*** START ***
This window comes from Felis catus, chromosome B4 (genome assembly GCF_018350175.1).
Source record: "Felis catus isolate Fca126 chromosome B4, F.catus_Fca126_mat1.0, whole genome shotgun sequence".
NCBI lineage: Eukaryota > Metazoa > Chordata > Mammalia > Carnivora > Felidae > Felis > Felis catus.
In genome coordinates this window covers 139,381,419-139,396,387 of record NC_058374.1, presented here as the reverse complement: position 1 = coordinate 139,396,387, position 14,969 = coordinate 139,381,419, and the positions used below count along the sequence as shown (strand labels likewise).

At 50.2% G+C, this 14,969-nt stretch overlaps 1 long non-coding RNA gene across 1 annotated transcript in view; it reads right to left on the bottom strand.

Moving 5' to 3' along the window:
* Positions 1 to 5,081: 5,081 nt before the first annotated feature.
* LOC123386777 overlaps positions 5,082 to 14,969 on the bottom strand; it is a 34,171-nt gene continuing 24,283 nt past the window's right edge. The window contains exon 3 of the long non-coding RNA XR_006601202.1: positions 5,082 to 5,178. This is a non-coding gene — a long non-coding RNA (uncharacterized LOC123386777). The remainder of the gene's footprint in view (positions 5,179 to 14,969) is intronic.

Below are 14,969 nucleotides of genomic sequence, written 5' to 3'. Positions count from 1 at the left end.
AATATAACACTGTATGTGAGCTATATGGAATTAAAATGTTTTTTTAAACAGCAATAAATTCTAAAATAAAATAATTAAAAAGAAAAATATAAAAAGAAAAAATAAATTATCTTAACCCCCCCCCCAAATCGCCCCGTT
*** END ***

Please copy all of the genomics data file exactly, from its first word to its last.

This window comes from Felis catus, chromosome B4 (genome assembly GCF_018350175.1).
Source record: "Felis catus isolate Fca126 chromosome B4, F.catus_Fca126_mat1.0, whole genome shotgun sequence".
NCBI lineage: Eukaryota > Metazoa > Chordata > Mammalia > Carnivora > Felidae > Felis > Felis catus.
In genome coordinates this window covers 139,381,419-139,396,387 of record NC_058374.1, presented here as the reverse complement: position 1 = coordinate 139,396,387, position 14,969 = coordinate 139,381,419, and the positions used below count along the sequence as shown (strand labels likewise).

At 50.2% G+C, this 14,969-nt stretch overlaps 1 long non-coding RNA gene across 1 annotated transcript in view; it reads right to left on the bottom strand.

Moving 5' to 3' along the window:
* Positions 1 to 5,081: 5,081 nt before the first annotated feature.
* LOC123386777 overlaps positions 5,082 to 14,969 on the bottom strand; it is a 34,171-nt gene continuing 24,283 nt past the window's right edge. The window contains exon 3 of the long non-coding RNA XR_006601202.1: positions 5,082 to 5,178. This is a non-coding gene — a long non-coding RNA (uncharacterized LOC123386777). The remainder of the gene's footprint in view (positions 5,179 to 14,969) is intronic.

Below are 14,969 nucleotides of genomic sequence, written 5' to 3'. Positions count from 1 at the left end.
AATATAACACTGTATGTGAGCTATATGGAATTAAAATGTTTTTTTAAACAGCAATAAATTCTAAAATAAAATAATTAAAAAGAAAAATATAAAAAGAAAAAATAAATTATCTTAACCCCCCCCCCAAATCGCCCCGTT